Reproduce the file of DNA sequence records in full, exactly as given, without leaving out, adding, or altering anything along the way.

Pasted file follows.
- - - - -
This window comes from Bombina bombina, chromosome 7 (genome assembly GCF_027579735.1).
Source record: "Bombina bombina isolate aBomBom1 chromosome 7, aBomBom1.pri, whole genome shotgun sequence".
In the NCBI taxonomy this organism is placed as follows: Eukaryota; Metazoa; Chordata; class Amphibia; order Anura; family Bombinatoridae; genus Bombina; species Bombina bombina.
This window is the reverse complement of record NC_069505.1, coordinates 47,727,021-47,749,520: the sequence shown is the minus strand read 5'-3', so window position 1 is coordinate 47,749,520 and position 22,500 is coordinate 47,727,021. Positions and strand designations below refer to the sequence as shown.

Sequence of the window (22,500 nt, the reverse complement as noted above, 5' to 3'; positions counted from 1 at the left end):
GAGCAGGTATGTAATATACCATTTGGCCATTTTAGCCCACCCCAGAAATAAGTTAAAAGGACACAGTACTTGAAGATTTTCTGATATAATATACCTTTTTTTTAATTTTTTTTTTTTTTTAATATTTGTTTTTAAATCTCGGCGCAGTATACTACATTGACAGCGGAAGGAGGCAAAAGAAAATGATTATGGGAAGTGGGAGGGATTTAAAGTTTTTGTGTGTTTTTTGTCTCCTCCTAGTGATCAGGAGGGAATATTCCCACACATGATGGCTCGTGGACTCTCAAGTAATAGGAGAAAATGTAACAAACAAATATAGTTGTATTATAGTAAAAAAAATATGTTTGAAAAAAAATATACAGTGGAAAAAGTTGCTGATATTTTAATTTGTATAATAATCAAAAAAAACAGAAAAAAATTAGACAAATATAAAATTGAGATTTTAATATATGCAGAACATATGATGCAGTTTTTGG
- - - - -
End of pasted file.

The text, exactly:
This window comes from Bombina bombina, chromosome 7 (genome assembly GCF_027579735.1).
Source record: "Bombina bombina isolate aBomBom1 chromosome 7, aBomBom1.pri, whole genome shotgun sequence".
In the NCBI taxonomy this organism is placed as follows: Eukaryota; Metazoa; Chordata; class Amphibia; order Anura; family Bombinatoridae; genus Bombina; species Bombina bombina.
This window is the reverse complement of record NC_069505.1, coordinates 47,727,021-47,749,520: the sequence shown is the minus strand read 5'-3', so window position 1 is coordinate 47,749,520 and position 22,500 is coordinate 47,727,021. Positions and strand designations below refer to the sequence as shown.

Sequence of the window (22,500 nt, the reverse complement as noted above, 5' to 3'; positions counted from 1 at the left end):
GAGCAGGTATGTAATATACCATTTGGCCATTTTAGCCCACCCCAGAAATAAGTTAAAAGGACACAGTACTTGAAGATTTTCTGATATAATATACCTTTTTTTTAATTTTTTTTTTTTTTTAATATTTGTTTTTAAATCTCGGCGCAGTATACTACATTGACAGCGGAAGGAGGCAAAAGAAAATGATTATGGGAAGTGGGAGGGATTTAAAGTTTTTGTGTGTTTTTTGTCTCCTCCTAGTGATCAGGAGGGAATATTCCCACACATGATGGCTCGTGGACTCTCAAGTAATAGGAGAAAATGTAACAAACAAATATAGTTGTATTATAGTAAAAAAAATATGTTTGAAAAAAAATATACAGTGGAAAAAGTTGCTGATATTTTAATTTGTATAATAATCAAAAAAAACAGAAAAAAATTAGACAAATATAAAATTGAGATTTTAATATATGCAGAACATATGATGCAGTTTTTGG